Combined with prayers to the right (Chaotic) gods, the sounding of these staves and their tambors serve as a call to revelry. All creatures within 30' of the chanting must save v. spells or join in the chanting and the enthusiasmus, being essentially charmed by the staff-bearer. If the staff-bearer or her associates are carrying wine, it may be offered out to incur a -2 penalty on the save against the magic of the thyrsus.



This charm is not as powerful as the spell; it lasts for 1-3 hours, and those charmed are generally unwilling to join any combat, preferring revelry, song, and the drinking of wine. Calls to fight will be ignored at best (or allow a second saving throw at +2 to throw off the charm!). The bearer of the thyrsus must also remain in the midst of the revelry, egging the party on and indulging in excesses herself, to keep the charm going.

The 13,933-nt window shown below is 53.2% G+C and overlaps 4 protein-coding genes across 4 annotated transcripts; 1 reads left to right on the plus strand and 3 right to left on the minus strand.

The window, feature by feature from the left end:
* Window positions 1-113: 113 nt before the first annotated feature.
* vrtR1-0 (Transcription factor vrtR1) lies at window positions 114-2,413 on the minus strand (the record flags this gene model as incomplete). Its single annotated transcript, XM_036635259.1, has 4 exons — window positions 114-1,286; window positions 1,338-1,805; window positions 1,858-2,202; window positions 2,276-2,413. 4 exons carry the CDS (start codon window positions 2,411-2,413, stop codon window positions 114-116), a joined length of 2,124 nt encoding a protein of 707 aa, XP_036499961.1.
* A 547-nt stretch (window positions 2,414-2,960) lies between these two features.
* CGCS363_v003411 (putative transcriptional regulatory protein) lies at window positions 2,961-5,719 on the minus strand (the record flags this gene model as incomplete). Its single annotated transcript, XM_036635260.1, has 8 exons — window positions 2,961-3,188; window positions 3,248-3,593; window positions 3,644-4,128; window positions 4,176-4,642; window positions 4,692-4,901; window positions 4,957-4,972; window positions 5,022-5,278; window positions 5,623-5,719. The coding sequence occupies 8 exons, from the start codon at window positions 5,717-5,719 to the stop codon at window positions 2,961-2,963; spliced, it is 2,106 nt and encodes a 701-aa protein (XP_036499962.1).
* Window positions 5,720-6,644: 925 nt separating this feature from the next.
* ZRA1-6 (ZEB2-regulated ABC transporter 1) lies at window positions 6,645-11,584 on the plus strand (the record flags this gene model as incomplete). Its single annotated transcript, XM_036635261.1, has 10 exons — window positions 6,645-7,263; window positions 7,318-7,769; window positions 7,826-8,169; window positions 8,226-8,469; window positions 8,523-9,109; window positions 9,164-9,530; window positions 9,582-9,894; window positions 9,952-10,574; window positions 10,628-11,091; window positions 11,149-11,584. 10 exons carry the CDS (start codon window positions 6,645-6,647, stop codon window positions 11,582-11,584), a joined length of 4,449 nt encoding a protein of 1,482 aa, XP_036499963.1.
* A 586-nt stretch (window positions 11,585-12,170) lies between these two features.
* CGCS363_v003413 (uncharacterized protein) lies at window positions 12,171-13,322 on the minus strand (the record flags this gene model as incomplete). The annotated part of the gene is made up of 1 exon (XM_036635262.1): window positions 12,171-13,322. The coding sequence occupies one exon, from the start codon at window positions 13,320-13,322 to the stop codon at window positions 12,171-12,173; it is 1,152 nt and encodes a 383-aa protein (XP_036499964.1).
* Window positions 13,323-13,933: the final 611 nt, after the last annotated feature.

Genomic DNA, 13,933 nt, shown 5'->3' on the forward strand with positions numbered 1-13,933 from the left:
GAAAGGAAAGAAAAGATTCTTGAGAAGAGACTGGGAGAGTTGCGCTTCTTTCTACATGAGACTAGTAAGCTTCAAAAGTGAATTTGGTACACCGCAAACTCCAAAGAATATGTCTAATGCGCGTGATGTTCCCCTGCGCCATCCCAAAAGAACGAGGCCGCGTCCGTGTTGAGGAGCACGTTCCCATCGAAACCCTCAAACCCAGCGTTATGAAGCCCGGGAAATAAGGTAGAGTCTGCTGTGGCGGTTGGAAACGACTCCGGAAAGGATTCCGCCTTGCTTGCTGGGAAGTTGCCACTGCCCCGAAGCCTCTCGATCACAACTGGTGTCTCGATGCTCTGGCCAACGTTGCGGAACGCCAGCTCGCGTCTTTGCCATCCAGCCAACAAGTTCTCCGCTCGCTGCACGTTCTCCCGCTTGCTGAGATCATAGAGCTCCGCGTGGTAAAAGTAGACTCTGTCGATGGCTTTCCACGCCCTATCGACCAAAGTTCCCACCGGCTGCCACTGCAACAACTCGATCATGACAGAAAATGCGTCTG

It is of course eminently reasonable that charmed creatures should offer intelligence about the dungeon or situation to the staff-bearer, or be otherwise helpful without directly engaging in combat. Perhaps they have treasure they should wish to share, magical or otherwise; or perhaps they have advice that they can offer. The possibilities should be extensive.



Friday, August 17, 2018

DIY 30 #13: Three Magic Rings

Dragon Ring
This ring was created by a too-ambitious magic-user hoping to harness the power of the dragons, and though it certainly does benefit its wearer with certain powers, it ultimately comes with a major drawback.